Every year, dog bites result in hundreds of thousands of emergency room visits and the deaths of several dozen people. A dog bite victim who runs into the street to get away from the animal may create an accident involving other pedestrians.
Dog bites are especially common among small children since many of them are too young to realise when they are aggravating a dog. If a dog bites someone on your property, the repercussions could be different depending on who owns the dog and what the victim was doing there.
Discuss your situation with an Atlanta personal injury law firm.
Dog Owner Responsibility in Case of Dog Attack
Your dog is protected under Georgia’s dog bite law if it causes injury. The “modified one bite rule” is in effect in the Peach State. An owner is responsible for injuries caused by their dog if:
Even if the dog had never bitten a person before, its owner would have known it was dangerous. Evidence of the dog’s nasty nature could come from its past behaviour, such as growling, snarling, or charging at people.
The dog was allowed to run loose in public since its owner neglected to attach a leash to it.
Georgia’s dog bite law falls somewhere in the middle of strict liability jurisdictions, where the owner is always responsible, and “one bite rule” states, where the owner is exempt if the dog has never bitten before.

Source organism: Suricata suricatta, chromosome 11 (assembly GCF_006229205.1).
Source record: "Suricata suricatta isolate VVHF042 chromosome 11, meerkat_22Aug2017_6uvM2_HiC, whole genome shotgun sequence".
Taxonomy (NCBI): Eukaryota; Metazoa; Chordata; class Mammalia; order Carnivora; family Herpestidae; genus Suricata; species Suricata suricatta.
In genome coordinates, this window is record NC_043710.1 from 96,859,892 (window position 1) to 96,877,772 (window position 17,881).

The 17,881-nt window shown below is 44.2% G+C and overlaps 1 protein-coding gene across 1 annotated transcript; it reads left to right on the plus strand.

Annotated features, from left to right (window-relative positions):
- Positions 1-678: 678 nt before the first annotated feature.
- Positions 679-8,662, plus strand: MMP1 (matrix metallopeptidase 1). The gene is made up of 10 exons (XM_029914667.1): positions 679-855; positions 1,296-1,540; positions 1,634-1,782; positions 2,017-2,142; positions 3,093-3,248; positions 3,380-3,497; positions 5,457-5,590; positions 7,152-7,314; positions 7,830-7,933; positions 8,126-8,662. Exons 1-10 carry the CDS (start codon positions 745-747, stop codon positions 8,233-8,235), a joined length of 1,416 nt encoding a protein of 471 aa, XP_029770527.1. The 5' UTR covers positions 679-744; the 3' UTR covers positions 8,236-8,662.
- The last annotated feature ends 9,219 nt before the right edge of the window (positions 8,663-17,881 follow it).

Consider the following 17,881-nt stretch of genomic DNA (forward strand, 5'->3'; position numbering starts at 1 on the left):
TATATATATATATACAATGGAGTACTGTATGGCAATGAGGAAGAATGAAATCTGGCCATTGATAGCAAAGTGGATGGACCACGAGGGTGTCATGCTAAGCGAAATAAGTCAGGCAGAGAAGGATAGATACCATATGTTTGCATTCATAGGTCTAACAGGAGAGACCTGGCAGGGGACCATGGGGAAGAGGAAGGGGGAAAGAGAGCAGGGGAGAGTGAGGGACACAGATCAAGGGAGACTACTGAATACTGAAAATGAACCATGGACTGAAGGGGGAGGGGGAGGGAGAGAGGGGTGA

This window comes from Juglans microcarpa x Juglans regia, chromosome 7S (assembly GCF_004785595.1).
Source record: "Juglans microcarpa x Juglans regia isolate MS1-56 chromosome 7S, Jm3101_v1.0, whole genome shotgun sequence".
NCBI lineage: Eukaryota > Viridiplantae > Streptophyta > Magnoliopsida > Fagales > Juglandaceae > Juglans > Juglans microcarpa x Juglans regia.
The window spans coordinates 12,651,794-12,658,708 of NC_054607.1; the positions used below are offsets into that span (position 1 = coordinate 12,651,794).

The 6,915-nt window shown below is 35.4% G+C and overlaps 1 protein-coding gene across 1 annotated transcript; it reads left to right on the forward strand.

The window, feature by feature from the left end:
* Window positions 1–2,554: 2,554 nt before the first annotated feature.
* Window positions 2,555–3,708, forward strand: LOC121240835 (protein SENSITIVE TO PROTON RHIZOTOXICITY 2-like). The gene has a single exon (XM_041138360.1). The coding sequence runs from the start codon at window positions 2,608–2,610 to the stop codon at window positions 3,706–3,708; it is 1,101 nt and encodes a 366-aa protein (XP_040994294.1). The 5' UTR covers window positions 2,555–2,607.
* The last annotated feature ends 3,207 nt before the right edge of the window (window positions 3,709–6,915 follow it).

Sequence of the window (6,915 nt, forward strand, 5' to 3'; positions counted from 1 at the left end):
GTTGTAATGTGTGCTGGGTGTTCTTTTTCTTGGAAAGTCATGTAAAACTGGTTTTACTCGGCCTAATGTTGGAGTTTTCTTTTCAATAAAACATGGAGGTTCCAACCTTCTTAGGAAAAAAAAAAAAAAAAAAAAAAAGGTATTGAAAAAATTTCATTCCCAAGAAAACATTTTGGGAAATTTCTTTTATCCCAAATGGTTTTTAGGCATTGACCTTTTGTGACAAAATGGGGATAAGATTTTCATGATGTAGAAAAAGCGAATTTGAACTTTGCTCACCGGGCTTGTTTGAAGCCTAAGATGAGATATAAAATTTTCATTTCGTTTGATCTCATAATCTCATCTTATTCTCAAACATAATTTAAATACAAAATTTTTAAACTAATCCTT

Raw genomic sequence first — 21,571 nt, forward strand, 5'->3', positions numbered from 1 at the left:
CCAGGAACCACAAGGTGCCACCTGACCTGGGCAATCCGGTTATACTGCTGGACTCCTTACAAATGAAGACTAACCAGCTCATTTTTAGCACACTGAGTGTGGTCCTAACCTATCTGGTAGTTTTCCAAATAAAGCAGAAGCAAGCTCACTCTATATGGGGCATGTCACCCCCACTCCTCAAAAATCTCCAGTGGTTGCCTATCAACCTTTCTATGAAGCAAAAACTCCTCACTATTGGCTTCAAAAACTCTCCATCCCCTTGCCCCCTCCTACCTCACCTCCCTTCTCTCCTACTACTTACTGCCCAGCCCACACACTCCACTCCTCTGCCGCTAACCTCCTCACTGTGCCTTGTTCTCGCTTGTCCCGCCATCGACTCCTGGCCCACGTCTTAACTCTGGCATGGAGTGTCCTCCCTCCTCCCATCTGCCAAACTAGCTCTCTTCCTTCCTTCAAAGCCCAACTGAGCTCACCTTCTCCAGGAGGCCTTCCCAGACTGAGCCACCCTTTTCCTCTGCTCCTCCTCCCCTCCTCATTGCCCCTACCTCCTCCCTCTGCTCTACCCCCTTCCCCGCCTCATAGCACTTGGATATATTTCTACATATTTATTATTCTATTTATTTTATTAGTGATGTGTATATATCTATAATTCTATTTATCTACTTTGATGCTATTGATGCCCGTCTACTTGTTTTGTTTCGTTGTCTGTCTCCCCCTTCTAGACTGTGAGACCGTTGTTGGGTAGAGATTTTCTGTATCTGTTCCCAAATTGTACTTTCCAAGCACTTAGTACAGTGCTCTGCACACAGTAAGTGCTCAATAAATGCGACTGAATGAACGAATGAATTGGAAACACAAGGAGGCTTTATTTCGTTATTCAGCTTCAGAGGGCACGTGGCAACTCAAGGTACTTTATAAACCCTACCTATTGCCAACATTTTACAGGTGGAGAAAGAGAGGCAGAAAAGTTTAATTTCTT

Defending Yourself Against Legal Trouble
There are two common countermeasures to Georgia’s dog bite law:
There is likely to be no culpability for the dog’s owner if the victim provoked the animal.
Trespassing: Owners normally bear no duty to a trespasser, even in the absence of a “Beware of Dog” sign. But, unless the owner has a good reason to believe the intruder means urgent bodily harm, they may not “sic” their dog on a trespasser.
Depending on the details of your situation, you may also be able to use other defences.
Dog bites are usually covered under the homeowner’s or renter’s insurance policy of a dog’s owner. Yet, some insurance plans don’t cover injuries caused by dogs of particular breeds.
In the event that the dog is not yours, please do the following: Responsibility Concerning The Premises
- A dog that does not belong to you could bite a visitor to your property.
- You may live in an area where strays are common, manage a building where residents and visitors regularly exercise their dogs in the common areas or own a kennel.